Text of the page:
Mark Loretta

Last updated
Mark Loretta
DSC04403 Mark Loretta.jpg
Loretta with the Los Angeles Dodgers in 2009
Infielder
Born: (1971-08-14) August 14, 1971 (age 48)
Santa Monica, California
Batted: RightThrew: Right
MLB debut
September 4, 1995, for the Milwaukee Brewers
Last MLB appearance
October 4, 2009, for the Los Angeles Dodgers
MLB statistics
Batting average .295
Home runs 76
Runs batted in 629
Teams
Career highlights and awards

Mark David Loretta (born August 14, 1971) is an American former professional baseball infielder. He played 15 seasons in Major League Baseball (MLB) between 1995 and 2009 for the Milwaukee Brewers, Houston Astros, San Diego Padres, Boston Red Sox, and Los Angeles Dodgers.

Contents

Loretta coached the Israeli national baseball team in the 2013 World Baseball Classic qualifier in September 2012.

Playing career

Amateur

Loretta attended Northwestern University, and in 1991 and 1992 he played collegiate summer baseball with the Falmouth Commodores of the Cape Cod Baseball League. [1]

Minor leagues

Selected by the Milwaukee Brewers in the seventh round of the 1993 Major League Baseball draft, Loretta made his professional debut with the Helena Brewers in 1993. He subsequently played with the Stockton Ports, El Paso Diablos and New Orleans Zephyrs. He was selected to the American Association All-star team during the 1995 season.

Milwaukee Brewers

Loretta made his Major League debut on September 4, 1995 for the Brewers against the Minnesota Twins and recorded his first hit on September 10 against the Texas Rangers. He remained on the Brewers every day roster as a utility player through 2002.

On June 20, 2001, during an 11–3 loss to the Cincinnati Reds, Loretta took the mound to pitch a scoreless eighth inning. Brewers manager Davey Lopes asked the team for a volunteer to pitch an inning in hopes of saving the depleted bullpen, and Loretta volunteered. He had not pitched since college. Loretta faced five batters, gave up one hit and one walk and got two strikeouts on 19 pitches. He was the first everyday player to pitch for the Brewers since 1991.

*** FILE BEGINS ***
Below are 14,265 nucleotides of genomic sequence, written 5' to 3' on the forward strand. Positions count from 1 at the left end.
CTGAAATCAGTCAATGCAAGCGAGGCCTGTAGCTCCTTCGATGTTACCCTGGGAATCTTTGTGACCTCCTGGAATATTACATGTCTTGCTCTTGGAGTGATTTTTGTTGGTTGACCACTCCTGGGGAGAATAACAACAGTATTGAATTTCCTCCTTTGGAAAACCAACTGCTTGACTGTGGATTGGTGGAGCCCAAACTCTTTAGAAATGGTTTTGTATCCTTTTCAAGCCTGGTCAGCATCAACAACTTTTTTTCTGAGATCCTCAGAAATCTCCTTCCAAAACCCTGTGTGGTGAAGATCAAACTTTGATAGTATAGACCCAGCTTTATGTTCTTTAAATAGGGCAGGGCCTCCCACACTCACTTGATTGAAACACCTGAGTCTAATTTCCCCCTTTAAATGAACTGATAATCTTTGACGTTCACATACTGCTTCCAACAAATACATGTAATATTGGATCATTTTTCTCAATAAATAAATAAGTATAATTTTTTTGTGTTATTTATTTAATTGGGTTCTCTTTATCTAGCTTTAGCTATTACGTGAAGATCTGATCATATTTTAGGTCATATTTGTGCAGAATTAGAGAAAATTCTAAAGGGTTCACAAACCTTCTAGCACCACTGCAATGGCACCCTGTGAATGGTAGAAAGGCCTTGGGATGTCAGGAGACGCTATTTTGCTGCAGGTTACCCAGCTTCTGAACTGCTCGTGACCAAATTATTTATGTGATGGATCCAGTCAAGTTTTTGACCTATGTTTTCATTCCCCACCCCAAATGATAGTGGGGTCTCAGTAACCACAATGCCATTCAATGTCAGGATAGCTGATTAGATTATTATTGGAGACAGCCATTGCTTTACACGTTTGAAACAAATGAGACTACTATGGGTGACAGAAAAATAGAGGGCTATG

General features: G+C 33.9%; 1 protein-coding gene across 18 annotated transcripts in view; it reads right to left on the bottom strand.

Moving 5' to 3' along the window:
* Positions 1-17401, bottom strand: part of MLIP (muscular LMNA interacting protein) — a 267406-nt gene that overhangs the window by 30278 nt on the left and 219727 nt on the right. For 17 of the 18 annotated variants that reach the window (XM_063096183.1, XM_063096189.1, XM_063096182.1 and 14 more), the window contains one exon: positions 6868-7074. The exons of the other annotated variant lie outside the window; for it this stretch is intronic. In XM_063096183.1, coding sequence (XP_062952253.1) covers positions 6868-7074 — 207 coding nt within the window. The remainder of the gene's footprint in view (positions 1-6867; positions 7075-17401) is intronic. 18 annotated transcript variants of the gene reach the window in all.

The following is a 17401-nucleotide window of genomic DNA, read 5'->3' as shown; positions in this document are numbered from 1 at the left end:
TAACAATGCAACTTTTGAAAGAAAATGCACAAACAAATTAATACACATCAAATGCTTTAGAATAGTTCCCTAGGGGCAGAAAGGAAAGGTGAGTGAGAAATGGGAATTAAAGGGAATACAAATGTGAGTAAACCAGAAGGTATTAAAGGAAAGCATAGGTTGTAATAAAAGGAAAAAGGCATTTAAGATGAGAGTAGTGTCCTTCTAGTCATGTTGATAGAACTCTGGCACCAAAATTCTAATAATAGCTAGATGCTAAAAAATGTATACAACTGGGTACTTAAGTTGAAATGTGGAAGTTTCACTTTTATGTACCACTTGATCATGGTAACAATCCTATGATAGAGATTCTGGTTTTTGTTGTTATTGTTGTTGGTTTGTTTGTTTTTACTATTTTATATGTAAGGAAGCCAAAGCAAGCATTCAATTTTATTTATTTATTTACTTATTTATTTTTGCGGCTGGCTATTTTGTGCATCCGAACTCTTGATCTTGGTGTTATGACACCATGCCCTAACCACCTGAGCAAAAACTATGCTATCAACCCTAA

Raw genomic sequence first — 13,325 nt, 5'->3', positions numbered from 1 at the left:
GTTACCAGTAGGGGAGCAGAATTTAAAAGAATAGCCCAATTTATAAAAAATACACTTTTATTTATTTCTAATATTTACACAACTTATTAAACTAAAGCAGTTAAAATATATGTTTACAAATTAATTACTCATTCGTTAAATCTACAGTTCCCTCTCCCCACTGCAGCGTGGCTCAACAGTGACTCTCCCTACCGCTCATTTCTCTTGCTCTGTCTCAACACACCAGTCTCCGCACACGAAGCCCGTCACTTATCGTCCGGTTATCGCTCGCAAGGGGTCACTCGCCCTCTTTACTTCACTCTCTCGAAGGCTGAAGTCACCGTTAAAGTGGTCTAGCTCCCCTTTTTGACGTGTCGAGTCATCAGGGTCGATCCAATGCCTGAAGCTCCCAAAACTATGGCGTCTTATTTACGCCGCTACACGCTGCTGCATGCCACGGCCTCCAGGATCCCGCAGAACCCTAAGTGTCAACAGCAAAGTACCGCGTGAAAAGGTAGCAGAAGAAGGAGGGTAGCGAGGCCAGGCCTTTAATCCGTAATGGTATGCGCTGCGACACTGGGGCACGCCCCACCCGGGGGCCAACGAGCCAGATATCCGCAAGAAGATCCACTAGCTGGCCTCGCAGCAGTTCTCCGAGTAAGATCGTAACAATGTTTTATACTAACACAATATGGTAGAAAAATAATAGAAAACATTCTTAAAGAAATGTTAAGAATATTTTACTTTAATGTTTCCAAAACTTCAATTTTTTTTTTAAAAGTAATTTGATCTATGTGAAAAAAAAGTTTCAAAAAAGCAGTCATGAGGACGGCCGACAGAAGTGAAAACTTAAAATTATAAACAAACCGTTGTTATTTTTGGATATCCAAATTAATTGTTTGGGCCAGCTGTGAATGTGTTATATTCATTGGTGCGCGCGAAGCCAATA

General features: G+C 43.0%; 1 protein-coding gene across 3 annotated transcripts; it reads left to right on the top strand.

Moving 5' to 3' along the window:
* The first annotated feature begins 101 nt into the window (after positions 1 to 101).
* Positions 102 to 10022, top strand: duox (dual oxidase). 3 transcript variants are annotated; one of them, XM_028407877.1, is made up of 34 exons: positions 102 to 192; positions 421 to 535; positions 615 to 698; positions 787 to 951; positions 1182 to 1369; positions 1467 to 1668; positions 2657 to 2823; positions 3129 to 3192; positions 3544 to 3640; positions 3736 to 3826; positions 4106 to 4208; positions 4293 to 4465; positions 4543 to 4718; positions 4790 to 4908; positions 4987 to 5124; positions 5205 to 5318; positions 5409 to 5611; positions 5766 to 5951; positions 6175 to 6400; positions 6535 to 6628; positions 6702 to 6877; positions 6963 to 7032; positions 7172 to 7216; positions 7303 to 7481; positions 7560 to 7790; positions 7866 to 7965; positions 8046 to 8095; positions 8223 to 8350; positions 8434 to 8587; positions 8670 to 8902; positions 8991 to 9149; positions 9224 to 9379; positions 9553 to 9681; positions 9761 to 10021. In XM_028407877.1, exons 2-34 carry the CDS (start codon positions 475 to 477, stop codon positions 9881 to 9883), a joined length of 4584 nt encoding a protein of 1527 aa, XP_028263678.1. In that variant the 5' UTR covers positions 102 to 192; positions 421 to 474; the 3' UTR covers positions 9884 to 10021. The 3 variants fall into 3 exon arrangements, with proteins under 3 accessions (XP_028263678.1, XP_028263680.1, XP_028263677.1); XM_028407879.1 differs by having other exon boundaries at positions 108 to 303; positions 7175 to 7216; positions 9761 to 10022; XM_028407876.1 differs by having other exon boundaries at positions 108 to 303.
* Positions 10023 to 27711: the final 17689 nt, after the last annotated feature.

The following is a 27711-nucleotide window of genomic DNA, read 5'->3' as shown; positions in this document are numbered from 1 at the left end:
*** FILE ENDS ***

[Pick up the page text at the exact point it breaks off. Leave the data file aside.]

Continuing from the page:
Loretta was traded to the Houston Astros during the 2002 season for Keith Ginter and Wayne Franklin, and played in 21 games as a reserve before filing for free agency. [2]

San Diego Padres

He signed with the San Diego Padres in 2003. His most productive season came in 2004 for the Padres, when he batted .335 with 47 doubles, 16 home runs, 76 RBI, 108 runs scored, and 208 hits – all career bests, and good enough to earn him a spot on the National League All-Star team. His .335 average ranked him third in the National League batting race behind Barry Bonds (.362) and Todd Helton (.347), and he also joined Tony Gwynn as the only San Diego players to have 200 hits in a regular season. He was voted Padres team MVP in 2003 and 2004.

In 2005, Loretta hit .280 with three home runs and 38 RBI in 105 games with the Padres, after he had surgery to repair a strained ligament in his left thumb.

Boston Red Sox

Loretta batting for the Red Sox in 2006. Mark Loretta's big swing LR.jpg
Loretta batting for the Red Sox in 2006.

During the 2006 offseason, Loretta was traded to the Boston Red Sox in exchange for catcher Doug Mirabelli. [3]

In 2006, Loretta hit .285 with five home runs and 59 RBI in 155 games with the Red Sox. Loretta was awarded a start at second base for the American League in the 2006 MLB All-Star Game. Due to various injuries to teammates, Loretta also filled in at first base and as the designated hitter at various points during the season. He hit his first career walk-off home run on April 17, 2006, against the Seattle Mariners on Patriots' Day at Fenway Park. This was also his first home run of the season.

Houston Astros

Loretta with the Astros in 2007. Mark Loretta.jpg
Loretta with the Astros in 2007.

On January 4, 2007, Loretta signed with the Houston Astros on a one-year contract to serve a utility role. [4] On June 29, 2007, with 2 outs and behind one run, the Colorado Rockies intentionally walked Carlos Lee who had hit a walk-off grand slam the night before. Loretta then hit a 2-run homer for another walk-off home run the second night in a row.